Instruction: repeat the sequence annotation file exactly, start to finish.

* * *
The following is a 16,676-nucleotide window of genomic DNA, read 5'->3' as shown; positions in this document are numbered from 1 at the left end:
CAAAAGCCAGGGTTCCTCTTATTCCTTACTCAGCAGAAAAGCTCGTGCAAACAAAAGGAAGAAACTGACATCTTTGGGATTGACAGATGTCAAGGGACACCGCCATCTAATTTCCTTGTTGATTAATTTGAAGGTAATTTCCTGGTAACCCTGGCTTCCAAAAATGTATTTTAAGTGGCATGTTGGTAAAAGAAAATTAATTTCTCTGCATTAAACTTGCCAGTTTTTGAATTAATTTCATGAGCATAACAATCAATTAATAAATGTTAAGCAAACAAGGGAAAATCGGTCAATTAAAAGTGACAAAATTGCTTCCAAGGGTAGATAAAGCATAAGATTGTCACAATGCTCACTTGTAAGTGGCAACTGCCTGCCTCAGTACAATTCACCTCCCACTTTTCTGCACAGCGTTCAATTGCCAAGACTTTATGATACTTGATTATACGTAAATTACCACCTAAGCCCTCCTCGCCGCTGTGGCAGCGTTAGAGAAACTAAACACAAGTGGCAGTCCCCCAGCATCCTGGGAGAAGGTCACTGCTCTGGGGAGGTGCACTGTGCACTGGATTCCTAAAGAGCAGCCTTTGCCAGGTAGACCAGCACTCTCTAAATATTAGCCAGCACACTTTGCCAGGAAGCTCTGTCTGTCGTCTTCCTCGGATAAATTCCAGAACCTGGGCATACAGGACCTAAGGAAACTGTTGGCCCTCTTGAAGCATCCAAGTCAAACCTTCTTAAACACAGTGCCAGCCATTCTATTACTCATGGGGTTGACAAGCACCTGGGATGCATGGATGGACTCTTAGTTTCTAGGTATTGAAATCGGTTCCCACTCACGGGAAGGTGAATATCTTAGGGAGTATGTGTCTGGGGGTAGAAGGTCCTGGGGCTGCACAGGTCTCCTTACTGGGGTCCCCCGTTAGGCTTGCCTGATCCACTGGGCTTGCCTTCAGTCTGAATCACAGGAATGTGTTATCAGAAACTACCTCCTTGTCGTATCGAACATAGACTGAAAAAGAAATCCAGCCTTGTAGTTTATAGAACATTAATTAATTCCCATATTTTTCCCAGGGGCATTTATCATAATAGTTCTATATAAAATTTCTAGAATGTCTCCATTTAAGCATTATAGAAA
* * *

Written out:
The following is a 16,676-nucleotide window of genomic DNA, read 5'->3' as shown; positions in this document are numbered from 1 at the left end:
CAAAAGCCAGGGTTCCTCTTATTCCTTACTCAGCAGAAAAGCTCGTGCAAACAAAAGGAAGAAACTGACATCTTTGGGATTGACAGATGTCAAGGGACACCGCCATCTAATTTCCTTGTTGATTAATTTGAAGGTAATTTCCTGGTAACCCTGGCTTCCAAAAATGTATTTTAAGTGGCATGTTGGTAAAAGAAAATTAATTTCTCTGCATTAAACTTGCCAGTTTTTGAATTAATTTCATGAGCATAACAATCAATTAATAAATGTTAAGCAAACAAGGGAAAATCGGTCAATTAAAAGTGACAAAATTGCTTCCAAGGGTAGATAAAGCATAAGATTGTCACAATGCTCACTTGTAAGTGGCAACTGCCTGCCTCAGTACAATTCACCTCCCACTTTTCTGCACAGCGTTCAATTGCCAAGACTTTATGATACTTGATTATACGTAAATTACCACCTAAGCCCTCCTCGCCGCTGTGGCAGCGTTAGAGAAACTAAACACAAGTGGCAGTCCCCCAGCATCCTGGGAGAAGGTCACTGCTCTGGGGAGGTGCACTGTGCACTGGATTCCTAAAGAGCAGCCTTTGCCAGGTAGACCAGCACTCTCTAAATATTAGCCAGCACACTTTGCCAGGAAGCTCTGTCTGTCGTCTTCCTCGGATAAATTCCAGAACCTGGGCATACAGGACCTAAGGAAACTGTTGGCCCTCTTGAAGCATCCAAGTCAAACCTTCTTAAACACAGTGCCAGCCATTCTATTACTCATGGGGTTGACAAGCACCTGGGATGCATGGATGGACTCTTAGTTTCTAGGTATTGAAATCGGTTCCCACTCACGGGAAGGTGAATATCTTAGGGAGTATGTGTCTGGGGGTAGAAGGTCCTGGGGCTGCACAGGTCTCCTTACTGGGGTCCCCCGTTAGGCTTGCCTGATCCACTGGGCTTGCCTTCAGTCTGAATCACAGGAATGTGTTATCAGAAACTACCTCCTTGTCGTATCGAACATAGACTGAAAAAGAAATCCAGCCTTGTAGTTTATAGAACATTAATTAATTCCCATATTTTTCCCAGGGGCATTTATCATAATAGTTCTATATAAAATTTCTAGAATGTCTCCATTTAAGCATTATAGAAA